Once you’ve determined the scriptural basis for your ministry, it’s time to begin building the grid work which will become the filter through which all opportunities and ideas should pass when making decisions: the philosophy. Jeremy Pace of Resurgence likens these to the walls of a home.

You begin with the load-bearing walls.  These are immovable, unchangeable within the structure (else the structure falls down). They are the primary grid which make up the shape and form of a home.  Ask yourself the question:

•What are the non-negotiable, prescribed truths of Scripture that set the boundaries?

The next step is to begin constructing the interior walls.  These determine what you are and are not about.  Ask yourself these questions:

•What biblical imperatives and indicatives does your church/ministry/organization need to explicitly articulate because they are overlooked?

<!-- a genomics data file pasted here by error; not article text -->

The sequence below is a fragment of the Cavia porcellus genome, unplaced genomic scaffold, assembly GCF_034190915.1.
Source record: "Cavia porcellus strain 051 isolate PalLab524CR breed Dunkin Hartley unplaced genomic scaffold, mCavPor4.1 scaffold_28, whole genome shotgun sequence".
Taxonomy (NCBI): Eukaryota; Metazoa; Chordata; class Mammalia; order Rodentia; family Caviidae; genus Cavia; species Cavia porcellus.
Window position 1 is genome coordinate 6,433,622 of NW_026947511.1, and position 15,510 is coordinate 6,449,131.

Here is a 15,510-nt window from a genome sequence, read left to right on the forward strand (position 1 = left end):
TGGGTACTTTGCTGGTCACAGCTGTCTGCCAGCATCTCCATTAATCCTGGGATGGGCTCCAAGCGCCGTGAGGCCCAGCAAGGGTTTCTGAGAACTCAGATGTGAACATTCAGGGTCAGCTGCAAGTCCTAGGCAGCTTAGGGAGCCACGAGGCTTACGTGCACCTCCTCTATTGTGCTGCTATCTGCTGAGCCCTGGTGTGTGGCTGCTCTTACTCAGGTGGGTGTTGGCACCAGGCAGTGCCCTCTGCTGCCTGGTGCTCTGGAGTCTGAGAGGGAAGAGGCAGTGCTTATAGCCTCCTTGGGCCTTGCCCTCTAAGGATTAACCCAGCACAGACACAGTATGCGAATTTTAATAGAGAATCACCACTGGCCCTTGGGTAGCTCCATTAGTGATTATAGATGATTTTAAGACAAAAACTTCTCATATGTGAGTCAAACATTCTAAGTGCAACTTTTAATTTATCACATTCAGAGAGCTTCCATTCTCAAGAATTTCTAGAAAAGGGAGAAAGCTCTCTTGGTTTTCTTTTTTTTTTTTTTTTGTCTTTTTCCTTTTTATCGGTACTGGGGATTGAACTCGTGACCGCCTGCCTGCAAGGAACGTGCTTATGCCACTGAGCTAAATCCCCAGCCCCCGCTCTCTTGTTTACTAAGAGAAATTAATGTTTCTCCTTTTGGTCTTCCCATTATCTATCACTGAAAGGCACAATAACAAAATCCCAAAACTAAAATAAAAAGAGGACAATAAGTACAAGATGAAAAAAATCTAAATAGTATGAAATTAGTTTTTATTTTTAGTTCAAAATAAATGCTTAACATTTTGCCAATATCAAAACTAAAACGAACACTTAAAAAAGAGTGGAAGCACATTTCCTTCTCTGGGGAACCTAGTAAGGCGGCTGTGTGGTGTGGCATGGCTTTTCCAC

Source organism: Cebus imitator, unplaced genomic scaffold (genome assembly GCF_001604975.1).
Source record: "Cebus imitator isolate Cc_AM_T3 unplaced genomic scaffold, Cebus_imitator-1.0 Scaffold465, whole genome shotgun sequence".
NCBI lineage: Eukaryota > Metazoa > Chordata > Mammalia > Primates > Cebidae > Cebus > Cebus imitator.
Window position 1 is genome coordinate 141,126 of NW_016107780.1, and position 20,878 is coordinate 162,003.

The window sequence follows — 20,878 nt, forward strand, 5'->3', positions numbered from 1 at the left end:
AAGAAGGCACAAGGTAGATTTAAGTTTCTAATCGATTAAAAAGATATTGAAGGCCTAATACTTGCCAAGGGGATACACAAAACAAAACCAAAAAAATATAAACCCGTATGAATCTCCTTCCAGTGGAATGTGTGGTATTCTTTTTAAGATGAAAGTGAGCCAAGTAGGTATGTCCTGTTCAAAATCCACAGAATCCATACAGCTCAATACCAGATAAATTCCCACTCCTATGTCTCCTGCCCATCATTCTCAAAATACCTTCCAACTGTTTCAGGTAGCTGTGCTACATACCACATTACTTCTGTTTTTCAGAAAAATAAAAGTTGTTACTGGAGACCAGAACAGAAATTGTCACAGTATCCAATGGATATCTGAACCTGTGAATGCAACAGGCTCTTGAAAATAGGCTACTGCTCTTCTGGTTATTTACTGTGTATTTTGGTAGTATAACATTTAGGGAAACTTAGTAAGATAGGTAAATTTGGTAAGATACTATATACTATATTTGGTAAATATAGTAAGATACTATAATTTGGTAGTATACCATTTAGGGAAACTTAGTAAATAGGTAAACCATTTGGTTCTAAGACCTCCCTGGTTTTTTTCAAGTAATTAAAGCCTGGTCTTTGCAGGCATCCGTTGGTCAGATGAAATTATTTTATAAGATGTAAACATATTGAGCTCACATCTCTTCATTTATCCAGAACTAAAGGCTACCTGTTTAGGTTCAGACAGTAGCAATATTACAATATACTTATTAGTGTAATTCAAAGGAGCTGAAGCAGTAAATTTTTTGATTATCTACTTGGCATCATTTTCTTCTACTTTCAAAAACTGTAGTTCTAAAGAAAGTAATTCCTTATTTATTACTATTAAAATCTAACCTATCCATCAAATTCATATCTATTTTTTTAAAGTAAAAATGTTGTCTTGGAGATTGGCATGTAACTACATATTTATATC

•What biblical imperatives and indicatives does your church/ministry/organization practice faithfully (almost without thinking)?

•What biblical imperatives and indicatives does the culture and context of your church ignore or fight against? These you will want to make more explicit.

•What biblical imperatives and indicatives are paralleled within your culture and context but need to be connected? (These too you will want to make more explicit.)

These questions will begin to define the type of culture your ministry will subscribe to and thus become the filter for everything that you do.